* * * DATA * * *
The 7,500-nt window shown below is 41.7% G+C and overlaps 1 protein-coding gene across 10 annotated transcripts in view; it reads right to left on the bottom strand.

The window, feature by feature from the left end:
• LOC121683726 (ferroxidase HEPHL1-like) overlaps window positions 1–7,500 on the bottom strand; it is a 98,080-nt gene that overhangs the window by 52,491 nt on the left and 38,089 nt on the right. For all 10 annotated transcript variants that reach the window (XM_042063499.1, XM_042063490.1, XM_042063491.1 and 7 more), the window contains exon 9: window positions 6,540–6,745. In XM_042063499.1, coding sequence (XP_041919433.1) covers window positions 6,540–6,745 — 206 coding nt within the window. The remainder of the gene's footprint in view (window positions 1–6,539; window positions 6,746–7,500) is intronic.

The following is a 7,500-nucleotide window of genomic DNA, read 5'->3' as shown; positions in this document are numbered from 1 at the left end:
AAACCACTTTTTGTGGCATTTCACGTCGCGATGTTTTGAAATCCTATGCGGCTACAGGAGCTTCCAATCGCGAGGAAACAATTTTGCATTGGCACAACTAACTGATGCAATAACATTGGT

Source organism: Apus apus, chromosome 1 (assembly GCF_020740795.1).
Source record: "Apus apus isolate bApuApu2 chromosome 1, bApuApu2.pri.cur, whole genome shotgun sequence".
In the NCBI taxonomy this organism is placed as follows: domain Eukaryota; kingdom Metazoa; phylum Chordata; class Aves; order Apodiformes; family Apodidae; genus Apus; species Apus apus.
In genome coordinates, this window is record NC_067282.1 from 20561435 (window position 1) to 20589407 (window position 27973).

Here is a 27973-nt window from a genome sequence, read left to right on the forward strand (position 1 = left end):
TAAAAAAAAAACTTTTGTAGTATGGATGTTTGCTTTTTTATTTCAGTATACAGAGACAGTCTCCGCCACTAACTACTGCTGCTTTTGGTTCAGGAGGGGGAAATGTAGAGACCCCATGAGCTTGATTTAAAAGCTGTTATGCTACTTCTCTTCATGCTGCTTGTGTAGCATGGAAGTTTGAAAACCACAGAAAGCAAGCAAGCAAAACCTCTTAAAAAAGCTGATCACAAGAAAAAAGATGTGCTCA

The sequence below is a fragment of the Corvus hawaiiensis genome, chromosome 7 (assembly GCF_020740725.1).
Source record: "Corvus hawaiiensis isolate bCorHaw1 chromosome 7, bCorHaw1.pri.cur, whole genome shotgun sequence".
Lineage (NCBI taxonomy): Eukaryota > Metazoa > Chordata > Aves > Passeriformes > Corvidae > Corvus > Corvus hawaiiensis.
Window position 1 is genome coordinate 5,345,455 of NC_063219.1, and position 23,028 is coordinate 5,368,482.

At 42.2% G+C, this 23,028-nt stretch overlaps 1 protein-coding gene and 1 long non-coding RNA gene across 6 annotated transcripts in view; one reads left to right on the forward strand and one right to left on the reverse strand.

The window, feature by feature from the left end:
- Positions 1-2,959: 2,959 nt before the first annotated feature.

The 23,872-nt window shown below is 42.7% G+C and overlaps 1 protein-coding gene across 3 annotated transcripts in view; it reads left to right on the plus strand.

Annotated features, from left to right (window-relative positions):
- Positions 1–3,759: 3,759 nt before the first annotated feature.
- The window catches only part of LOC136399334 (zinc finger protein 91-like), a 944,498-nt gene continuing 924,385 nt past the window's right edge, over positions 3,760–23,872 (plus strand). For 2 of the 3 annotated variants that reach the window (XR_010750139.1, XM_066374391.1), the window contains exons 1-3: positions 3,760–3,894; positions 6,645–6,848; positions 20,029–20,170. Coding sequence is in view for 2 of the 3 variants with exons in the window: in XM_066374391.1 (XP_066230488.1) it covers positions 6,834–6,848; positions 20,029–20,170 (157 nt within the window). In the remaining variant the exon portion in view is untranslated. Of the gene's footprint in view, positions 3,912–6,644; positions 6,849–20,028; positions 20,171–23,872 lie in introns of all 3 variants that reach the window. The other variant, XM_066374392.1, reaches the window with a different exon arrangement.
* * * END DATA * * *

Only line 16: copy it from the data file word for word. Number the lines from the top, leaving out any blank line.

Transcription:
At 42.2% G+C, this 23,028-nt stretch overlaps 1 protein-coding gene and 1 long non-coding RNA gene across 6 annotated transcripts in view; one reads left to right on the forward strand and one right to left on the reverse strand.